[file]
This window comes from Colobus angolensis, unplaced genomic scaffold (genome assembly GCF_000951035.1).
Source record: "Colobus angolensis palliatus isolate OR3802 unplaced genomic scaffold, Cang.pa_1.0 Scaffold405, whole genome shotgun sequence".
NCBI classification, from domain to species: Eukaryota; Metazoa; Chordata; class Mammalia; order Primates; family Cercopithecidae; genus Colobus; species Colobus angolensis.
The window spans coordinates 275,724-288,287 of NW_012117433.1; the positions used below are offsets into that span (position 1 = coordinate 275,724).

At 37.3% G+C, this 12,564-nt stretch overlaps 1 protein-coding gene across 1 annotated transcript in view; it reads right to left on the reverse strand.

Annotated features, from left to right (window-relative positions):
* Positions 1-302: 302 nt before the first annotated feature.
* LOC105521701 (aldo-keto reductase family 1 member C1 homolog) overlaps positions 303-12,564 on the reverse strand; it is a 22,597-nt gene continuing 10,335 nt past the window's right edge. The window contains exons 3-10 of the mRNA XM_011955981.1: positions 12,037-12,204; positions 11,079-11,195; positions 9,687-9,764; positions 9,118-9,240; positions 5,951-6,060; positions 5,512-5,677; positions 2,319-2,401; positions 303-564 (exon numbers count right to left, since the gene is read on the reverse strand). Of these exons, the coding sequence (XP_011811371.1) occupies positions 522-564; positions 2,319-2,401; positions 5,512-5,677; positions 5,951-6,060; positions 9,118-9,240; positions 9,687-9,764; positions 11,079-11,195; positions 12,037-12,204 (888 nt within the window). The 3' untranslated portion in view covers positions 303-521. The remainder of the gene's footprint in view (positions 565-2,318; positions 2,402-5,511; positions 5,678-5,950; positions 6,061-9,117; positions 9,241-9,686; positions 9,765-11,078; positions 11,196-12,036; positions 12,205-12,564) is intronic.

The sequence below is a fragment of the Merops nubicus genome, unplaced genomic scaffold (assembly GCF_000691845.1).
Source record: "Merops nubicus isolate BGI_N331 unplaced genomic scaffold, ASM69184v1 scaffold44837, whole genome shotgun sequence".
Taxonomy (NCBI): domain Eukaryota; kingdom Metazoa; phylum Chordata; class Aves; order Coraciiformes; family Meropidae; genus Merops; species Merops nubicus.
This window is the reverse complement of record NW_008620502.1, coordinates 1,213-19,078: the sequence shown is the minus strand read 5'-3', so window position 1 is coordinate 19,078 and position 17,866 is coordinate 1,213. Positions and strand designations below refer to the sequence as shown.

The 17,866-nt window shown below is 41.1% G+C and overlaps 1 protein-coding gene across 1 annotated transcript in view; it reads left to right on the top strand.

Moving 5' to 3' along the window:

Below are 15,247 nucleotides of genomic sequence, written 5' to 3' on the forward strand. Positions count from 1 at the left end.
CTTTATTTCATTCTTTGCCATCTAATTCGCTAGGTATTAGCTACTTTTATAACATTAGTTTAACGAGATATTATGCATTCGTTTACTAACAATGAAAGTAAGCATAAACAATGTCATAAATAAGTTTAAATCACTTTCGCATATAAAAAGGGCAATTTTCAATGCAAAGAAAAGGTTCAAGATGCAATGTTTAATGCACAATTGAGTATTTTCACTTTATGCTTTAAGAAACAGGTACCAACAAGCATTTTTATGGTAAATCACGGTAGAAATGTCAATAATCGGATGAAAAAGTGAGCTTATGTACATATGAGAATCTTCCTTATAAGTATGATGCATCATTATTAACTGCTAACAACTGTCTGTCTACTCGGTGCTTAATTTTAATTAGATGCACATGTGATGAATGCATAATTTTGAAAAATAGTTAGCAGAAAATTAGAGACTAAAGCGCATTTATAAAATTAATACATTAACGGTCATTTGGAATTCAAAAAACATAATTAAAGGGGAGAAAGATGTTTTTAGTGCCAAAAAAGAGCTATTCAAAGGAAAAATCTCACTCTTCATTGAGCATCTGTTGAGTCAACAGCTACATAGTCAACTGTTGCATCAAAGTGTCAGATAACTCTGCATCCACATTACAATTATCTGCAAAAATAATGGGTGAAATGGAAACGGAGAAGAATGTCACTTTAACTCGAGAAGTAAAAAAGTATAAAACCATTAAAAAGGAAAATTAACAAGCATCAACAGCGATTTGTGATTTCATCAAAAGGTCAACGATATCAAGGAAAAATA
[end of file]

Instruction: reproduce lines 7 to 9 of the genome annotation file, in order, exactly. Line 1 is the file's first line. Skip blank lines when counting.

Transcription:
* Positions 1-302: 302 nt before the first annotated feature.
* LOC105521701 (aldo-keto reductase family 1 member C1 homolog) overlaps positions 303-12,564 on the reverse strand; it is a 22,597-nt gene continuing 10,335 nt past the window's right edge. The window contains exons 3-10 of the mRNA XM_011955981.1: positions 12,037-12,204; positions 11,079-11,195; positions 9,687-9,764; positions 9,118-9,240; positions 5,951-6,060; positions 5,512-5,677; positions 2,319-2,401; positions 303-564 (exon numbers count right to left, since the gene is read on the reverse strand). Of these exons, the coding sequence (XP_011811371.1) occupies positions 522-564; positions 2,319-2,401; positions 5,512-5,677; positions 5,951-6,060; positions 9,118-9,240; positions 9,687-9,764; positions 11,079-11,195; positions 12,037-12,204 (888 nt within the window). The 3' untranslated portion in view covers positions 303-521. The remainder of the gene's footprint in view (positions 565-2,318; positions 2,402-5,511; positions 5,678-5,950; positions 6,061-9,117; positions 9,241-9,686; positions 9,765-11,078; positions 11,196-12,036; positions 12,205-12,564) is intronic.

The sequence below is a fragment of the Merops nubicus genome, unplaced genomic scaffold (assembly GCF_000691845.1).